(Kurt) I saw something about an Apple hack or spyware this week, what happened?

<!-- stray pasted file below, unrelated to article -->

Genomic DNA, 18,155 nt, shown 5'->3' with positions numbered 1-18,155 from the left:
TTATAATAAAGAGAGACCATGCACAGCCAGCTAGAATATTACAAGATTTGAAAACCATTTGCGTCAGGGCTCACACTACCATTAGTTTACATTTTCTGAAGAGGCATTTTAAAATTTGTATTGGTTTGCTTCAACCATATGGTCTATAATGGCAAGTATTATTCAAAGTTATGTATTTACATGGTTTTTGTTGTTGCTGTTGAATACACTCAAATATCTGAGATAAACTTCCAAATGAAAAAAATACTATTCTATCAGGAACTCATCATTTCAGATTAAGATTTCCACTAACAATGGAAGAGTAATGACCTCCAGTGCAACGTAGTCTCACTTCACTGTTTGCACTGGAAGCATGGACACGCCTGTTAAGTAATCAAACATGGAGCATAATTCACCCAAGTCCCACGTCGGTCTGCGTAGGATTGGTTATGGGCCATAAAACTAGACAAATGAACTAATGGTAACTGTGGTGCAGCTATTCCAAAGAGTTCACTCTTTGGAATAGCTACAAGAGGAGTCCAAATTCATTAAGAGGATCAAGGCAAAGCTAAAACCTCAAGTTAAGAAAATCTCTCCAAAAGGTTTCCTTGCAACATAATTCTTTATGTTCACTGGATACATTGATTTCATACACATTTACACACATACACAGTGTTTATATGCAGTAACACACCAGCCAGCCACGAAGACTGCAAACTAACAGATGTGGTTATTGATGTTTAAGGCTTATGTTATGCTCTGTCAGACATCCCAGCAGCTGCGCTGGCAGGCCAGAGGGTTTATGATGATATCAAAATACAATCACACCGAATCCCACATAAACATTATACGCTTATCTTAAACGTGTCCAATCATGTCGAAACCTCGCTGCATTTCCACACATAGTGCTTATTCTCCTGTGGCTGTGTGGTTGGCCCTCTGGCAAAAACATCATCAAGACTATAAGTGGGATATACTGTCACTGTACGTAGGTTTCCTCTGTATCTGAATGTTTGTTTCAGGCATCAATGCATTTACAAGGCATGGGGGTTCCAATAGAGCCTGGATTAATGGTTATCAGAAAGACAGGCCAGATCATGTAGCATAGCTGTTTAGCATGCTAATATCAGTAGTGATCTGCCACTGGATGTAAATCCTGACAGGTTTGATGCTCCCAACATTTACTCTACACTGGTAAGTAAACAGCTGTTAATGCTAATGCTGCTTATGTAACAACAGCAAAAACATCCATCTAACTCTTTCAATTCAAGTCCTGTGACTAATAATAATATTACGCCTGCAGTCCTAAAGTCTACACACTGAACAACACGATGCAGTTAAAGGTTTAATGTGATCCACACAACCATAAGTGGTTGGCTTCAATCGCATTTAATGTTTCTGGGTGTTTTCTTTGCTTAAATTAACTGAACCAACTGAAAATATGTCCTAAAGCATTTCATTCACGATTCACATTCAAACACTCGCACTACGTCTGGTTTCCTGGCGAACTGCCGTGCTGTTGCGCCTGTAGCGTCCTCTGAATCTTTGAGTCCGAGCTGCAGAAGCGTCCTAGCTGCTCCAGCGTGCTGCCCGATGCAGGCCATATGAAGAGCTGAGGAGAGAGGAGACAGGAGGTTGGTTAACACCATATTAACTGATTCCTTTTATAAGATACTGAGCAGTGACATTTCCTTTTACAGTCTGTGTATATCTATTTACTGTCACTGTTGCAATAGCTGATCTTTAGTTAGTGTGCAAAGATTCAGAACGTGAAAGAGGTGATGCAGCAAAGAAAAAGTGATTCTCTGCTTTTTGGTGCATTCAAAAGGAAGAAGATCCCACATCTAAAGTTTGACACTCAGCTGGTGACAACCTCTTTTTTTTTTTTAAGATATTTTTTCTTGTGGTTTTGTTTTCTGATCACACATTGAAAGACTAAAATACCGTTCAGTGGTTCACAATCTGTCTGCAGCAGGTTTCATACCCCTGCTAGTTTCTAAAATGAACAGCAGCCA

(Alex) Although we've seen many company hacks and breaches in the news recently, the Apple security news that broke this week was not a hack of Apple itself, but the discovery of the potential to hack all our personal Apple devices. To better explain the situation, it would be useful to use an analogy. Imagine a lock manufacturer sells one model of lock to the large majority of people. After this lock is installed in many houses, all over, an engineer figures out that if you bend a paperclip in a specific way, it will not only open her own lock, but also every single lock of the same model. This is similar to what we often see referred to in the software world as an "exploit" or vulnerability in software—the worst type allows full access to mobile devices or computers. Now imagine that the engineer who found this flaw or vulnerability in the lock model decided that instead of responsibly disclosing it to the manufacturer for a fix, sells it to the highest bidder. The winner of that auction would then have the recipe for a key that works on the majority of locks all over the world. Eventually, once use of this flaw became known, the manufacturer would likely have to recall all the locks to correct the flaw—and lock owners would have to take action, or they would remain vulnerable.